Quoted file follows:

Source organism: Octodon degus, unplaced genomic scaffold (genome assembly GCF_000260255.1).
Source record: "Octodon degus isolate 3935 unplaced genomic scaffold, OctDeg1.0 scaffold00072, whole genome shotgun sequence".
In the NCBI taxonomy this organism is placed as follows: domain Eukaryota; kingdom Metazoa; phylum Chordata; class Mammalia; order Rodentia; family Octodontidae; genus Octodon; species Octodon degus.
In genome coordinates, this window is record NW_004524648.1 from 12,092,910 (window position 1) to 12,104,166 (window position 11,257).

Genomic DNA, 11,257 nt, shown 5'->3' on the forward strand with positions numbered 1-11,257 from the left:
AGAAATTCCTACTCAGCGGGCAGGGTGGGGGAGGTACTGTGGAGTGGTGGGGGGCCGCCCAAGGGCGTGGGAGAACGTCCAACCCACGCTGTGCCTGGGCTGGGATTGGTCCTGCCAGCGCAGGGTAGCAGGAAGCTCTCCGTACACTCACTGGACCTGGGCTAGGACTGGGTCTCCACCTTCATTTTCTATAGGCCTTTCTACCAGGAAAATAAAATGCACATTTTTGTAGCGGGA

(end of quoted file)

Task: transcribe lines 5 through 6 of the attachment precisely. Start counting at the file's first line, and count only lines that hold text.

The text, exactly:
Genomic DNA, 11,257 nt, shown 5'->3' on the forward strand with positions numbered 1-11,257 from the left:
AGAAATTCCTACTCAGCGGGCAGGGTGGGGGAGGTACTGTGGAGTGGTGGGGGGCCGCCCAAGGGCGTGGGAGAACGTCCAACCCACGCTGTGCCTGGGCTGGGATTGGTCCTGCCAGCGCAGGGTAGCAGGAAGCTCTCCGTACACTCACTGGACCTGGGCTAGGACTGGGTCTCCACCTTCATTTTCTATAGGCCTTTCTACCAGGAAAATAAAATGCACATTTTTGTAGCGGGA